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The Myth of Being Busy

This past week I got a call from a client. Before I could say a word upon answering my phone he said, “Sorry it’s taken me so long to get back to you. I have been busy, busy, busy!”

Some people are busy all the time. They never slow down, yet they complain to anyone who will listen how exhausted they are from being busy. I get exhausted just listening to them complain.

There is something about being busy that makes us feel important and valuable. A busy person is often perceived as a significant person. That friend who seldom makes it to social gatherings, and when he does stop by it’s for just a minute (and he usually spends the entire time talking about how busy he’s been). After he’s gone, we nod among ourselves and say, “Dave is so busy, his life must be very interesting, and his business must be doing great!”

Some people associate being busy with being productive. Quite frankly, it’s a myth — there is no guaranteed association between being busy and being productive. You can be so busy yet simply move in circles. You may be spending the best part of your day completing mundane activities that can be delegated or even foregone.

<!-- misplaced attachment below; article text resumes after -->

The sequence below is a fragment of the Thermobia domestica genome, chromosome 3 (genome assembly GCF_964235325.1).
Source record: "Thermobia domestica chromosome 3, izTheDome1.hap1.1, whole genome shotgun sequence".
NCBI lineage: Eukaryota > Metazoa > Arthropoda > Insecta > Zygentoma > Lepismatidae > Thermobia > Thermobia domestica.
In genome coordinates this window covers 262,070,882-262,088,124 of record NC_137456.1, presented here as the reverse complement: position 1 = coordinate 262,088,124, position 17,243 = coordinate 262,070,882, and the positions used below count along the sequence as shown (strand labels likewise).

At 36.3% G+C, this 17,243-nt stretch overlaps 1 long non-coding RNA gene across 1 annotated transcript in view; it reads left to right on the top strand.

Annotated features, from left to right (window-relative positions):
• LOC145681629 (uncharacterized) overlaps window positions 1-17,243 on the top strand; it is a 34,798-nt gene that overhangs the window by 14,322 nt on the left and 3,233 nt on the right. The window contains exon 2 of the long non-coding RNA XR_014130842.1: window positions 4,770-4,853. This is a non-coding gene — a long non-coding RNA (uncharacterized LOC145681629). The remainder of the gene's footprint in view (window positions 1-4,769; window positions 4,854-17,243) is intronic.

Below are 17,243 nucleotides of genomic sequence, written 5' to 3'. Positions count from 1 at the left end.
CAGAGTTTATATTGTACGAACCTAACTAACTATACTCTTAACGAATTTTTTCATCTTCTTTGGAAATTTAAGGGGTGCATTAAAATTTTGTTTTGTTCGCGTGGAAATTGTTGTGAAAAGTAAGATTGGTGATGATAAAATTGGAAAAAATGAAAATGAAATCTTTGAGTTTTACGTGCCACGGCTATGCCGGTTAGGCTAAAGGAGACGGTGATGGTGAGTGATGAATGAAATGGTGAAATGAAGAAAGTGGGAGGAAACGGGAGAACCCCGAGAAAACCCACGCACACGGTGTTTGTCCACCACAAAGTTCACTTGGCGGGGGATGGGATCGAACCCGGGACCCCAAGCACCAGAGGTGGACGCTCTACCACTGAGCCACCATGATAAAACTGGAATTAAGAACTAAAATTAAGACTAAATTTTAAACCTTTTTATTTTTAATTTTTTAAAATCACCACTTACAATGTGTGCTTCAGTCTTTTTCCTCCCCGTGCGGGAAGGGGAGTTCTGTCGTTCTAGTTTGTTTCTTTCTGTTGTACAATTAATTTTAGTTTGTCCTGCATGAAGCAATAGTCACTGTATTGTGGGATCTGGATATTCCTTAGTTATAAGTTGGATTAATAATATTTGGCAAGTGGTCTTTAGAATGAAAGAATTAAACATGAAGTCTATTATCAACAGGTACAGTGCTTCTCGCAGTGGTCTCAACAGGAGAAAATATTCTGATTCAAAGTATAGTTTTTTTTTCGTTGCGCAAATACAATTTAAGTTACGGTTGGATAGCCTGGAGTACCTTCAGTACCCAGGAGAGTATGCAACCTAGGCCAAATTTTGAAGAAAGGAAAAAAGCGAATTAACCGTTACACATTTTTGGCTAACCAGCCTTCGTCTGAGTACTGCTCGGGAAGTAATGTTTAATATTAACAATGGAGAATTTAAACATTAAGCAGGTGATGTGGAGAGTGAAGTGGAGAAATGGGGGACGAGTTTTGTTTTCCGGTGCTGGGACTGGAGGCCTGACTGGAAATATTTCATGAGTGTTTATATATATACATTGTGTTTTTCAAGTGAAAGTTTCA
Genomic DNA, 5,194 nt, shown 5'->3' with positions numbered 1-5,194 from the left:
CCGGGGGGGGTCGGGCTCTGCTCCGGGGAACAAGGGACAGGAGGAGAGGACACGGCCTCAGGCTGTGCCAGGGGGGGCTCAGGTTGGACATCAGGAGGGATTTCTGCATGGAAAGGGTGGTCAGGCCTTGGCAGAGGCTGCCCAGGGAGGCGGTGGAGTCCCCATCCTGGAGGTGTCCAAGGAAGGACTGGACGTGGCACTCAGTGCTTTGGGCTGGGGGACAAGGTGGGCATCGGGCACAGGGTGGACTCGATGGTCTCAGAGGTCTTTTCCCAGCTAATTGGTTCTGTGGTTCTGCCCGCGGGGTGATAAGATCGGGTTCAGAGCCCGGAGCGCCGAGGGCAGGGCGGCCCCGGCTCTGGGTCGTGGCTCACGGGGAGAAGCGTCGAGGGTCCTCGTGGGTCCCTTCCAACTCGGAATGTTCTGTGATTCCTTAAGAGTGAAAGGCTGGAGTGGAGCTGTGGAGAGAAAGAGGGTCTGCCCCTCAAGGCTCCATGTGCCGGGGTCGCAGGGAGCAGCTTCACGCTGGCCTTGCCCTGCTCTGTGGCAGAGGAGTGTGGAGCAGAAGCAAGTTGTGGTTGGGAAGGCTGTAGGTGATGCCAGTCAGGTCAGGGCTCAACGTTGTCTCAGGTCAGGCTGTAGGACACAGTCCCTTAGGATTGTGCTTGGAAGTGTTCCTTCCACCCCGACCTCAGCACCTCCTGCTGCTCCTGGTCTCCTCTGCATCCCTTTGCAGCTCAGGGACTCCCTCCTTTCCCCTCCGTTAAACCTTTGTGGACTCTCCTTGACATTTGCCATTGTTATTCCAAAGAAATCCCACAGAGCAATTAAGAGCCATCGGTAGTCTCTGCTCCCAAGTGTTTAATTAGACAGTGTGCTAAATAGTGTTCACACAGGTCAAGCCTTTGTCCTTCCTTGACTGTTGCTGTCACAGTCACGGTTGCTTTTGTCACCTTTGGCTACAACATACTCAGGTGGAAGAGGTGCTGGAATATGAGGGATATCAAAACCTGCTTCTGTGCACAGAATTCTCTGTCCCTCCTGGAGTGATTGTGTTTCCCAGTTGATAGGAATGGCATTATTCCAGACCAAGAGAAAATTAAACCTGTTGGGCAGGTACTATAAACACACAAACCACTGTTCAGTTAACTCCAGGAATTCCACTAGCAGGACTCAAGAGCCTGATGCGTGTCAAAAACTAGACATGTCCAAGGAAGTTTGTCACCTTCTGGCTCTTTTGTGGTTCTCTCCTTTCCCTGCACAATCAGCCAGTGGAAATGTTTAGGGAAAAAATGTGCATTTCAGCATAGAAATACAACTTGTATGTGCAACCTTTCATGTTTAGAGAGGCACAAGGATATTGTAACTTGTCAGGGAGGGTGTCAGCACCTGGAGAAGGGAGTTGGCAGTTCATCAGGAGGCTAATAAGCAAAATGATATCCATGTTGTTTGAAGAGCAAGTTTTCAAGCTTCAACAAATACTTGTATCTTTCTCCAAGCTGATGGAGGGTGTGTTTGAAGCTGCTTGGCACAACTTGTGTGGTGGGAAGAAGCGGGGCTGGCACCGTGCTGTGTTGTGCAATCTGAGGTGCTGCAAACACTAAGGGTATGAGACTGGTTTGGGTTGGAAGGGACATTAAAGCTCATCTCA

As leaders, we have a responsibility of delineating between those things that are important and those things that are urgent. Author Stephen Covey breaks down the difference between urgent and important in his book, The Seven Habits of Highly Effective People. He explains how we spend so much time on the urgent because it makes us feel good and valuable, and leave the important tossed to the side. Urgent flashes and screams for attention, important sits quietly in that corner where you tossed it.

If you are one of those people who constantly complains about being busy, stop right now and take a look at the things on your list. How many are urgent, and how many are important? More importantly, can you point to the productivity that resulted from your hours of running up and down? If you can’t, you are more like the hamster running on a wheel — it gives the hamster something to do, but gets it nowhere.

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